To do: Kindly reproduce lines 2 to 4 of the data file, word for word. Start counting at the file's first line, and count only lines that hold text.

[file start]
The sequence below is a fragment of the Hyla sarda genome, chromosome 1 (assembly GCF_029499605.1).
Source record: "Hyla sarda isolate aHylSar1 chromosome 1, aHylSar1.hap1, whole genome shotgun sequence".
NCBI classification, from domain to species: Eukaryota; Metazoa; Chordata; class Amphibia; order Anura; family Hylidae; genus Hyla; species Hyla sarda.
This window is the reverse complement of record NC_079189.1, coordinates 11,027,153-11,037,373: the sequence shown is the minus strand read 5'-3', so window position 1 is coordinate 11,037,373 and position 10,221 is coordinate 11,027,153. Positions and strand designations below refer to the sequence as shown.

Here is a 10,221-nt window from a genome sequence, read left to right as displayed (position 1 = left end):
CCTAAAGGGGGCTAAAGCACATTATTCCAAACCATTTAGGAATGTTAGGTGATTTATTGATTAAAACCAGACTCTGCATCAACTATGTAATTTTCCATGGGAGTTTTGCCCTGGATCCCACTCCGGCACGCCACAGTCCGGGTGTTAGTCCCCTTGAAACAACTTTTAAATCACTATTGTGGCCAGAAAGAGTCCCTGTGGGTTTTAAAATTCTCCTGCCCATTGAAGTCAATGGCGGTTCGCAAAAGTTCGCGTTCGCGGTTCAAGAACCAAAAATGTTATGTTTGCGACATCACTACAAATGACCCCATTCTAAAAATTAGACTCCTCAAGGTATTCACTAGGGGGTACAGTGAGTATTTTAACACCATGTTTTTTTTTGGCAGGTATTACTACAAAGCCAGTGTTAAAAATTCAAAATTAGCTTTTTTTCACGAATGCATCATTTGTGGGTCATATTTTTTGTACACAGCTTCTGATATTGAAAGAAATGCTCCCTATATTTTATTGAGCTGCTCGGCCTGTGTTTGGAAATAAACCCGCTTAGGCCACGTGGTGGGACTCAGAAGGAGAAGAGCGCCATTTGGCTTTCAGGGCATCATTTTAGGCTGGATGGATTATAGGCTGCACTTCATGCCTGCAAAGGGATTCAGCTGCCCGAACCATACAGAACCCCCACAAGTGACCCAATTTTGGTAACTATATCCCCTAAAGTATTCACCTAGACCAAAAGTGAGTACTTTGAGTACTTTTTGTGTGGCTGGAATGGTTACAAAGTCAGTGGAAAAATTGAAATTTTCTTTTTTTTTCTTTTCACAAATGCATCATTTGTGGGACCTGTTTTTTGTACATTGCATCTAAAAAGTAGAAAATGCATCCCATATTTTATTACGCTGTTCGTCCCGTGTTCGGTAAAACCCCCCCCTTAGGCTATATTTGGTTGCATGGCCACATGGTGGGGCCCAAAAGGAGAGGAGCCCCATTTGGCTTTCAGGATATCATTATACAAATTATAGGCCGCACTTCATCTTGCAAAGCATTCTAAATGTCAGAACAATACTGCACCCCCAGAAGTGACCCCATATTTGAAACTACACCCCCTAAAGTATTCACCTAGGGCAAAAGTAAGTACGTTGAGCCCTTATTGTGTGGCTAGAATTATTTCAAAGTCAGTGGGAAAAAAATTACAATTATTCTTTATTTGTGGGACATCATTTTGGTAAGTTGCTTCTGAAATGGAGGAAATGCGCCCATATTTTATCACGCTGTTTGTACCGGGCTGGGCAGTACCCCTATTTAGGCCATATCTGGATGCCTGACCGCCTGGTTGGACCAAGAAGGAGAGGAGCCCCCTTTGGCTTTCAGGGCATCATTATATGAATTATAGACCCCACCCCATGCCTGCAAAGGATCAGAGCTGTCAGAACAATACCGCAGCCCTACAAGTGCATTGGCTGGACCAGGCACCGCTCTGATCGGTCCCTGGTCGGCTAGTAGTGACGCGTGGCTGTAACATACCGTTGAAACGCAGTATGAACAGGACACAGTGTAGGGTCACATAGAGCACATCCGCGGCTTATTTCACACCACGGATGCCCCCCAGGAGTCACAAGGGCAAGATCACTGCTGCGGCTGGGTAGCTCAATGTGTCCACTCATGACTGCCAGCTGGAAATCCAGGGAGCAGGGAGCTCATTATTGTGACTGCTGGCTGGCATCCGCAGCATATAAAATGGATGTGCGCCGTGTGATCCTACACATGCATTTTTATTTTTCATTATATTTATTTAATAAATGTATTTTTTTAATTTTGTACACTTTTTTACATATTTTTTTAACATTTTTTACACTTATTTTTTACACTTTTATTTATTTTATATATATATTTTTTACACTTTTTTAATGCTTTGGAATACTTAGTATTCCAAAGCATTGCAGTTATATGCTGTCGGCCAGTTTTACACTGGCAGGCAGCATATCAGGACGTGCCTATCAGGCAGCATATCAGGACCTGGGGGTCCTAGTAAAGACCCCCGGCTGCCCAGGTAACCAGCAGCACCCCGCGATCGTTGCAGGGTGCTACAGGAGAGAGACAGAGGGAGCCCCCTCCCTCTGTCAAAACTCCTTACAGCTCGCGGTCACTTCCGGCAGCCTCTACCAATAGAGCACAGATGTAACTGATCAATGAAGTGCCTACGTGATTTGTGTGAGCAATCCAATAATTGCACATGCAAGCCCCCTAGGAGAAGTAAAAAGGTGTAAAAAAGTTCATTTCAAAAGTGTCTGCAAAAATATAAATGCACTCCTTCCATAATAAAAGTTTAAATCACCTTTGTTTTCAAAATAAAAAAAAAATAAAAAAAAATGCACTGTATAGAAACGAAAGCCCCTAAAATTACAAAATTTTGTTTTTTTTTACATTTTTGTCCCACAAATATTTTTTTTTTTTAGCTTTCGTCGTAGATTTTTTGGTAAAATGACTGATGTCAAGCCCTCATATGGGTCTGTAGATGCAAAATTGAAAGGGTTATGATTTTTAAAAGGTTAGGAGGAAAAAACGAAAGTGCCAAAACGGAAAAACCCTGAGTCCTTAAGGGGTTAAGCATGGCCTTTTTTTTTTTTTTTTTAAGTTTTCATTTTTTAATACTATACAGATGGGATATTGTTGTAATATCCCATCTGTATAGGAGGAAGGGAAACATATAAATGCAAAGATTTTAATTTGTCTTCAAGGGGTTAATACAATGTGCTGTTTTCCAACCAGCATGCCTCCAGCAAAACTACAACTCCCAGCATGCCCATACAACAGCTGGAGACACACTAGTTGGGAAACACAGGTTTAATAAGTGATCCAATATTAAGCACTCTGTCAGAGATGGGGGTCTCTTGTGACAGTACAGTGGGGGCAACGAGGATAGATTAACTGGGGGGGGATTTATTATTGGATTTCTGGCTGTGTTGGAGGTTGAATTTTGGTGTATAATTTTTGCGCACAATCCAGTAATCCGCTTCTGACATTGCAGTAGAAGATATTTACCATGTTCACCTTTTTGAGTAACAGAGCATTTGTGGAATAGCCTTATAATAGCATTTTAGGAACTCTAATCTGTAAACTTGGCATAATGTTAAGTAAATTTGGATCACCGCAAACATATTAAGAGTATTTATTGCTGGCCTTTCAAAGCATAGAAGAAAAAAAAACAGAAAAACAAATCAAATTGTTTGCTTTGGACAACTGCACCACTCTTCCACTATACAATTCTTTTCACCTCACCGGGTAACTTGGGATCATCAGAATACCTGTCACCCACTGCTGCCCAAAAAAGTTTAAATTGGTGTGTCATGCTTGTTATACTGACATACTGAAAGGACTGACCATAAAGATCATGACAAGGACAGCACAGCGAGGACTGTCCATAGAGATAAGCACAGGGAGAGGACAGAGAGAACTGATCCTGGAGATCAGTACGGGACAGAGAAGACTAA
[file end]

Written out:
Source record: "Hyla sarda isolate aHylSar1 chromosome 1, aHylSar1.hap1, whole genome shotgun sequence".
NCBI classification, from domain to species: Eukaryota; Metazoa; Chordata; class Amphibia; order Anura; family Hylidae; genus Hyla; species Hyla sarda.
This window is the reverse complement of record NC_079189.1, coordinates 11,027,153-11,037,373: the sequence shown is the minus strand read 5'-3', so window position 1 is coordinate 11,037,373 and position 10,221 is coordinate 11,027,153. Positions and strand designations below refer to the sequence as shown.